I listened to an interview with Lynn O'Dell on the Dead Robots' Society podcast. Lynn runs the website Red Adept Reviews and commented on her theories around reviewing. One of the points she made was that reviews need to ensure they're not pulling any punches. Effectively, if all the reviews are good from a reviewer, one should suspect those reviews.

I found her comment interesting because I both agree and disagree with her sentiment.

I've been to car dealerships who give me a survey and then tell me I must mark everything as the top grade or this will result in poor performance reviews for either the dealership or those involved in the service. I find these demands ridiculous, and a part of me, that mischievous part, wants to give someone all lowest marks for effectively taking something that was intended to be useful, a survey, and turning it into something that isn't. There should be a difference between my getting an oil change, one that I'm perfectly happy with and one where while they perform the oil change, they realize the engine's running rich and they make a minor tweak, throwing it in for free. The latter deserves top marks, the other one, good service nevertheless, does not.

However, I see no reason for me, someone who's not intending to be a professional critic, to spend time on short stories I didn't like. Instead, I'm going to focus on those I did like and I'm going to try to describe why I liked those stories. The latter is what I think is important. If my description entices, check them out. If it doesn't, well I'll post another rave another week.

(*) Note, I'm pretty sure Lynn O'Dell did not intend to apply her comments on reviewing books to my raves; but it triggered me thinking about it and I wanted to capture my thoughts and would be interested in your comments on this subject as well.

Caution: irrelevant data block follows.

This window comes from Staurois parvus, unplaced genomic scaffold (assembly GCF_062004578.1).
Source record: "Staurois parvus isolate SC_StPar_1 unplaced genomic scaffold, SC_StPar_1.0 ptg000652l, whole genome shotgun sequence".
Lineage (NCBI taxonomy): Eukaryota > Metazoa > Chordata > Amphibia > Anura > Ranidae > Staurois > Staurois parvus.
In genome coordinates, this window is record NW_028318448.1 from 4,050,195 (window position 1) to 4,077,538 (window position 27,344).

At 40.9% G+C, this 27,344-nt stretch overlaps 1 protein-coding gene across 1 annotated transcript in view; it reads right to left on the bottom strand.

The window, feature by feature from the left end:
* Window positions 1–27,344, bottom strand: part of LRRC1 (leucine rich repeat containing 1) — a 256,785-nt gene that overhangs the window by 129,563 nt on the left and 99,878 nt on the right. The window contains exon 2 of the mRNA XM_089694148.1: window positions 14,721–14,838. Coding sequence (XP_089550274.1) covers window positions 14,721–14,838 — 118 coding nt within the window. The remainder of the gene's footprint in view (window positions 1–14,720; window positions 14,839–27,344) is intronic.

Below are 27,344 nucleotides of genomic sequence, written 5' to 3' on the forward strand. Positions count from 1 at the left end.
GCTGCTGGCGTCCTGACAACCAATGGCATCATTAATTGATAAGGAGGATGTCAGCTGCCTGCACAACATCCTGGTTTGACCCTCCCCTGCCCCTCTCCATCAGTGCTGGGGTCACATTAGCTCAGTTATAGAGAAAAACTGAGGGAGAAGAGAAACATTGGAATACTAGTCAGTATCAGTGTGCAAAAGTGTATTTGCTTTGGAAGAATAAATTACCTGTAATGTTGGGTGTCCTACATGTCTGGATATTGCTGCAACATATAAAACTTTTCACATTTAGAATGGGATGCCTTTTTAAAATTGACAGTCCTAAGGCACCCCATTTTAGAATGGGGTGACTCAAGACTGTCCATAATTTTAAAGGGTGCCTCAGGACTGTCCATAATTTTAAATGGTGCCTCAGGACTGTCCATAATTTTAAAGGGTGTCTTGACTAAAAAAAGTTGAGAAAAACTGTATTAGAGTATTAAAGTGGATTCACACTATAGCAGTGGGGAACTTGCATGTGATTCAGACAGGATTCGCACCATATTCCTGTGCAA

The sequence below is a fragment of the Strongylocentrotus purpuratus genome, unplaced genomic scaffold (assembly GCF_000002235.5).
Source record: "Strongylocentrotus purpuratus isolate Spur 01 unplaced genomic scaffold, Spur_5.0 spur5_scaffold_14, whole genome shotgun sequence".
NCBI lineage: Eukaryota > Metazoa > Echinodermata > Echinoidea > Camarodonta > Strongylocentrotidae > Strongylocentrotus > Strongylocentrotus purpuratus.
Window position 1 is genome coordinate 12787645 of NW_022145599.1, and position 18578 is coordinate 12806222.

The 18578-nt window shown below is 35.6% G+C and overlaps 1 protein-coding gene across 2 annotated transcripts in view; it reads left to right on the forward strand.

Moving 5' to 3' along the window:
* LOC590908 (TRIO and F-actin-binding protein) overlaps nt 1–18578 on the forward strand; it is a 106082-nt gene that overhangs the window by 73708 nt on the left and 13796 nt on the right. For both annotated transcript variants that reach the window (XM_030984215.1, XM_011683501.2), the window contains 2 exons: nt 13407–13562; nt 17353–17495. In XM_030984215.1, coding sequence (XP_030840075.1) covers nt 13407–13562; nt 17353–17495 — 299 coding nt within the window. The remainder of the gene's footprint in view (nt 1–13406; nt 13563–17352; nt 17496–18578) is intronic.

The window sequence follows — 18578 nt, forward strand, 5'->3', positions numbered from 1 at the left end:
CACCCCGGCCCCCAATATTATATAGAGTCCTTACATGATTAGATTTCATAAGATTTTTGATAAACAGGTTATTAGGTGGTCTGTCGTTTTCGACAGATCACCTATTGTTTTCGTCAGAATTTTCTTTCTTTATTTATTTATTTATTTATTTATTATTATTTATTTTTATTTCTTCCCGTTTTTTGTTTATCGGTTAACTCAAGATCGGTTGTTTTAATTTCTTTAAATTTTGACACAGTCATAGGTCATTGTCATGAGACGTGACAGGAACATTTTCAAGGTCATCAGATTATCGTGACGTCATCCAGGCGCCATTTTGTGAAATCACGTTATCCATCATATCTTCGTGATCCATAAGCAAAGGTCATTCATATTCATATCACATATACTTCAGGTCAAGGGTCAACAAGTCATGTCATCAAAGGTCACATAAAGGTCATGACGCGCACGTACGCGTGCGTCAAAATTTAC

(**) I know there's been a scarcity of raves lately, but never fear, while I've been traveling, I've collected a couple of my favorites for the next couple weeks.

Friday, December 2, 2011

Ladder Marriage

London balanced on his feet. Marla managed to keep her back to him while she packed her bag. She applied crisp folds to her two all-purpose blouses, darts and inserts that could be warped so the top fit either casual or business needs, currently in a neutral brown waiting for her to dial the color scheme to match her day's moods. A skirt and slacks to match the tops, and morphing shoes. The teeth of the bag's zipper snapped together with finality. She turned to go, continuing to avoid London's gaze.

London blocked her way. His throat thick, his hands flapping like old fish caught on rusty hooks at his sides. He wore his favorite Hawaiian shirt, not made of the nano-weaves that could reconfigure style and color because those made his skin itch and his eyes run.

"We're not compatible." Marla spat the words. Time seemed to slow down to London, he saw flecks fly through the air, their time together turned to poison, disappearing into the haze of the room. Outside light lit the curtains from the microwave beams from the solar panels and space, enough light to backlight Marla, make her look like an angel.

"Can try to make this thing whole."

"We've tried. Best make a clean break." Marla moved to pass him, but when he positioned himself so she'd have to brush against him, she dropped her bag instead. "London, you must see this."

"You and I have a life together. Twenty-four years." London remembered every one of their anniversaries and was the one who answered whenever an acquaintance asked how long they'd been together.

"The contract only called for twenty."

London had hated that clause and argued against it, but Marla had badgered him. Even back then he should've seen her need for all the newfangled detritus. "Only an option."

"Four years too long."

"But we won't live forever."

"Exactly the point." Marla's eyes met his for the first time. Her contacts smoldering, showing a fiery ring around her eyes, the AI in the lens picking up her emotions. "I'm the only one of my friends still with her first husband. Exceeding terms. Putting up with this... waste." She waved her hands at the natural fibers of London's shirts filling the closet. "Beyond time to move on."

"Once, life used to be so short. They dedicated their entire life to a single marriage. It wasn't that long ago and if it was good for them, why not us?"

The flames extinguished. London knew it wasn't because she'd changed her mind, but because the AI wouldn't push the illusion too far, couldn't override the tears that welled in the corner of Marla's eyes. "It's not you. It's me." Her hand caressed his cheek. She took a breath and exhaled before pushing him away from her, into the door, and walking into the light, leaving London with a vanishing halo.